Cytokine Storm - The Aftermath of COVID-19 Infection
Also known as hypercytokinemia, a cytokine storm is a physiological reaction in which the immune system causes the uncontrolled and excessive release of pro-inflammatory signaling molecules throughout the body. These pro-inflammatory signaling molecules are medically known as cytokines. While cytokines are a normal part of the immune response of the body to infection, their sudden release in large quantities can lead to multisystem organ failure and, eventually, to death. Recent studies found that infection with the novel coronavirus can also cause a cytokine storm in certain patients, which is the reason why numerous otherwise healthy people lose their lives to infection with this virus. Furthermore, the most severe cases of coronavirus infection usually develop as a consequence of the overactive inflammatory response of the body, which is struggling to fight off the virus. There are many infections, particularly those affecting the respiratory system, that can trigger a cytokine storm, including coronavirus infection. Therefore, inflammation is the key aspect that needs to be taken into consideration when treating patients infected with the new virus.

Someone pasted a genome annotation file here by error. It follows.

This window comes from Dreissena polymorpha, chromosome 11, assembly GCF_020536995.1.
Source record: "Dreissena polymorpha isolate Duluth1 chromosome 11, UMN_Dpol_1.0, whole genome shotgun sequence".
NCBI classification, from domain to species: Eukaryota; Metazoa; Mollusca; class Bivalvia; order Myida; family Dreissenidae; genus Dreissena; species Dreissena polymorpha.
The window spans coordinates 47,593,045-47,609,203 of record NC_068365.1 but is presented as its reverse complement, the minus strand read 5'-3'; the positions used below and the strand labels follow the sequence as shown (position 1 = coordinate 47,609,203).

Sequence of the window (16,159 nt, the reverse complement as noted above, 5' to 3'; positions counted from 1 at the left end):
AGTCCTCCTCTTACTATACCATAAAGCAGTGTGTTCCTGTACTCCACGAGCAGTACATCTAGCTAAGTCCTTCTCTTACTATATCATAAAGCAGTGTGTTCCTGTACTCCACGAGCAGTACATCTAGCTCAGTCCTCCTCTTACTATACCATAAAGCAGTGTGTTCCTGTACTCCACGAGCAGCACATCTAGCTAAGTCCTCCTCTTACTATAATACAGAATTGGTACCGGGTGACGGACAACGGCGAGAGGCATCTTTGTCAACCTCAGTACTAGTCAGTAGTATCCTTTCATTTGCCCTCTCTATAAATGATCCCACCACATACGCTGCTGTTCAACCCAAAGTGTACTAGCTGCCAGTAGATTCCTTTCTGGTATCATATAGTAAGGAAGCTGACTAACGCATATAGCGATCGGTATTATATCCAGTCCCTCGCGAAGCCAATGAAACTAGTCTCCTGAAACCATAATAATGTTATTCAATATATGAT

What Is Inflammation?
The signs of inflammation were first documented in the ancient past when the Roman medical writer Aulus Cornelius Celsus described the four main symptoms of inflammation, which are heat, swelling, pain, and redness. Another important feature of inflammation is the loss of function, which was noted by the Greek medical researcher Galen several years later. If you burn your finger, get a paper cut or contract the coronavirus, your body sends a flood of immune cells to the affected site, whose purpose is to defend your system against bacteria, viruses, dead cells, and debris. White blood cells, known as neutrophils, rush to the area to fight infection, whereas blood-borne cells, known as monocytes, attach themselves to the damaged tissue. There are multiple causes of inflammation, such as:
- the presence of pathogens inside the body, such as bacteria, viruses, or fungi
- external injuries such as scrapes, cuts, burns, or damage through foreign bodies
- the effects of exposure to chemicals or radiation
In other words, inflammation is the defense mechanism of the body against things that should not be in the body. Usually, after the immune cells gobble up foreign invaders and damaged tissue, the inflammatory process recedes and healing begins. However, when a cytokine storm occurs, the body releases too many pro-inflammatory signaling molecules as a consequence of inflammation, which can easily result in serious health complications. In the case of coronavirus infection, a cytokine storm can lead to respiratory failure and, subsequently, to death, if prompt intervention does not occur. For this reason, patients with underlying conditions and diseases, such as diabetes, heart disease, and adrenal insufficiency have a higher risk of experiencing health complications as a consequence of infection with coronavirus, since inflammation is already occurring in their bodies.
Cytokine Storm and Coronavirus Infection